Since as early as Donald Trump's election, it was natural to wonder just how quickly art would reflect the anxieties of the majority of Americans who disapprove of this historically unpopular president. On television, the response seemed immediate. The Trump Age gave The Handmaid's Tale and The Americans additional gravitas and relevance, and Last Week Tonight with John Oliver became an indispensable salve. But the strongest statements of the past year have been intensely personal auteurist creations that now feel like declarations of anxiety and exasperation.
Better Things, Insecure, One Mississippi, and Broad City are related only as idiosyncratic realizations of the personalities of their female creators. They're unmistakable products of singular sensibilities which have allowed us to inhabit perspectives made vital by their newness. And alongside concept-driven series like GLOW and The Girlfriend Experience, they constitute a new preponderance of female characters and perspectives on television. If our list reflects a pattern, it's that, as a reckoning has reached powerful men in many professions, women are now the vanguard of the crowded TV landscape.
Aziz Ansari's Master of None reached a poignant height with “Thanksgiving,” an episode about a young black lesbian wrestling with her family's repressive, conservative values. That Emmy-winning episode was, notably, co-penned by Lena Waithe, reflecting the emergence of female voices even in shows from well-established men. The Deuce is another trenchant urban polemic from David Simon but one focusing on female sex workers in New York, and co-written by women (a first for Simon). The Good Place, Michael Schur's fantastical rendering of the afterlife, is notable not only for its diverse cast, but for Kristen Bell's leading role as Eleanor, a character alternately narcissistic and vulnerable, and like no other woman on TV.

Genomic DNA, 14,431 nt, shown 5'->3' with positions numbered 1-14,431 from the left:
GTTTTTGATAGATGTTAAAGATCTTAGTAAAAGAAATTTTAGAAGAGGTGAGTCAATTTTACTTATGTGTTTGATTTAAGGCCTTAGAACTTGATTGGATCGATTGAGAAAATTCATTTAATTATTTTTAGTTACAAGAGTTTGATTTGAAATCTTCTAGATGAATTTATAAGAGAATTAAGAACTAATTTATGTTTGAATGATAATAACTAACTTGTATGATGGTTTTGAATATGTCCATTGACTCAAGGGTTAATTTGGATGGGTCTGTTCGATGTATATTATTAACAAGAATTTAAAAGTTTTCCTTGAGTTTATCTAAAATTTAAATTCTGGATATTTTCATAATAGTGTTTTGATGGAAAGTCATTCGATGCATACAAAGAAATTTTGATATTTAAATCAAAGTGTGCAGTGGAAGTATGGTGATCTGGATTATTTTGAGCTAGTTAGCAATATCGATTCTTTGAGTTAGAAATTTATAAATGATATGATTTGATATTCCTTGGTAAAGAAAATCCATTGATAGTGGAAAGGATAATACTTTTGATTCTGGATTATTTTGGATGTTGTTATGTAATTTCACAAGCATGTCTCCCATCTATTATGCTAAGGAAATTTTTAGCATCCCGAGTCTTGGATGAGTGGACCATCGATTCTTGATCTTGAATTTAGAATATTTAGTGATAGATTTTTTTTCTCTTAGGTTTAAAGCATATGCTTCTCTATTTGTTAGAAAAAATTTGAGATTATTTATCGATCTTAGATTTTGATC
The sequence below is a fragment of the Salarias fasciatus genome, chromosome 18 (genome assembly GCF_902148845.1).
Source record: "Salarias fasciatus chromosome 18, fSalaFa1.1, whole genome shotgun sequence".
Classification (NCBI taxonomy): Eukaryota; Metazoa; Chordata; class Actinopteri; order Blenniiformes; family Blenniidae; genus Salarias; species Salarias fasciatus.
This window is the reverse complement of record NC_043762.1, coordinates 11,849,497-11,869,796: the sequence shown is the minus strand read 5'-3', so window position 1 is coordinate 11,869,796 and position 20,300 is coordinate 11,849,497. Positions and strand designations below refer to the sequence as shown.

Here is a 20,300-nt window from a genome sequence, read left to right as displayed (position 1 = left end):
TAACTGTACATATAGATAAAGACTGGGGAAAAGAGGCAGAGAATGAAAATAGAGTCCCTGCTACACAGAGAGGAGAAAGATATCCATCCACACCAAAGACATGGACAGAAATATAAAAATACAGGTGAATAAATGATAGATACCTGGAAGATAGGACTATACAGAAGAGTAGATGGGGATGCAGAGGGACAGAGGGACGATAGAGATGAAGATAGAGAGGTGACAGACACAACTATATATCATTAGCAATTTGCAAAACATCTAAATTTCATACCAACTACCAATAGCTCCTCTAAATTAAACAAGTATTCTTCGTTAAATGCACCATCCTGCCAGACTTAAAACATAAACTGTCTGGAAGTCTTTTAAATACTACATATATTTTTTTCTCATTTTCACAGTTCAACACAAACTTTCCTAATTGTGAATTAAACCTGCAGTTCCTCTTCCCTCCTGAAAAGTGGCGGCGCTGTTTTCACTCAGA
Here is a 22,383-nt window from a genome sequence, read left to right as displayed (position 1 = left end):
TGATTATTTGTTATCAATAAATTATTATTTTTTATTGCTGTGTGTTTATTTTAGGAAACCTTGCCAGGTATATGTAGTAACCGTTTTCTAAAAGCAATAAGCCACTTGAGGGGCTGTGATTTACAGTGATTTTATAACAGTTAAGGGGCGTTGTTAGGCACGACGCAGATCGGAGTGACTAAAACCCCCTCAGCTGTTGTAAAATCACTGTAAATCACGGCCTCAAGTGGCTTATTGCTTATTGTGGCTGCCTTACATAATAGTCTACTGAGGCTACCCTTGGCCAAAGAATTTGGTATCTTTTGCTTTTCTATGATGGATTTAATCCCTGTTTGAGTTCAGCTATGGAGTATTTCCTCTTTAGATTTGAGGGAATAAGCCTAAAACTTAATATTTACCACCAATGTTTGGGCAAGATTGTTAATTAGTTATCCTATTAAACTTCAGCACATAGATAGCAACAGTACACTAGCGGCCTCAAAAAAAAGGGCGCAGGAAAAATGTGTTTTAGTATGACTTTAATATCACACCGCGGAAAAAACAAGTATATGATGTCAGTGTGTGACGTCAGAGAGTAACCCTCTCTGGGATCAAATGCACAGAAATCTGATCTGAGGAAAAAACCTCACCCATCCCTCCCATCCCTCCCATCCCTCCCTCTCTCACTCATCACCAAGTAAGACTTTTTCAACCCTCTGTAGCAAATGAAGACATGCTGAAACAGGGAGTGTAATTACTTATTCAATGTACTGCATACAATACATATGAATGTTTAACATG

Of course, the year also provided a slate of pedigreed shows from male creators—among them the return of David Lynch's beloved Twin Peaks and the debut of David Fincher's serial-killer series Mindhunter. And while the final season of Damon Lindelof and Tom Perrotta's The Leftovers cemented that series as a niche classic for HBO, dour shows focused on difficult men that aspire to the label of prestige now feel like an exception instead of the rule. This was the year of wrestlers, activists, murderers, immoral angels, single parents, estranged children, cancer survivors, and handmaids—all of them women. We can stop waiting for powerful voices of resistance to emerge, because they're already telling their stories. Michael Haigis
She’s Gotta Have It
There's a sense in Spike Lee's filmography of a scolding intellectual seeking to outrun his demons with the cathartic power of style. As with many recent Lee productions, Netflix's She's Gotta Have It is so formally exhilarating that the sensorial often overrides the textural. Updating the adventures of Nola Darling (DeWanda Wise) for woke millennials, the series is awash in bursts of expressionist color, on-screen text, the breaking of the fourth wall, and riffs that allow Lee to revel in the actors' chemistry and in the intuitive power of his own imagination, leading to tones that daringly crash into one another as satire, agitprop, and melodrama merge. Lee's a preacher who can get down with the get down, and his simultaneous sense of control and of free-wheeling spontaneity suggests a weary common sense born of experience. It's an experience that the filmmaker hadn't yet attained when he made the original She's Gotta Have It in 1986. Now, more than 30 years later, his sensibility offers hope for a country riven by ignorance and hatred. Chuck Bowen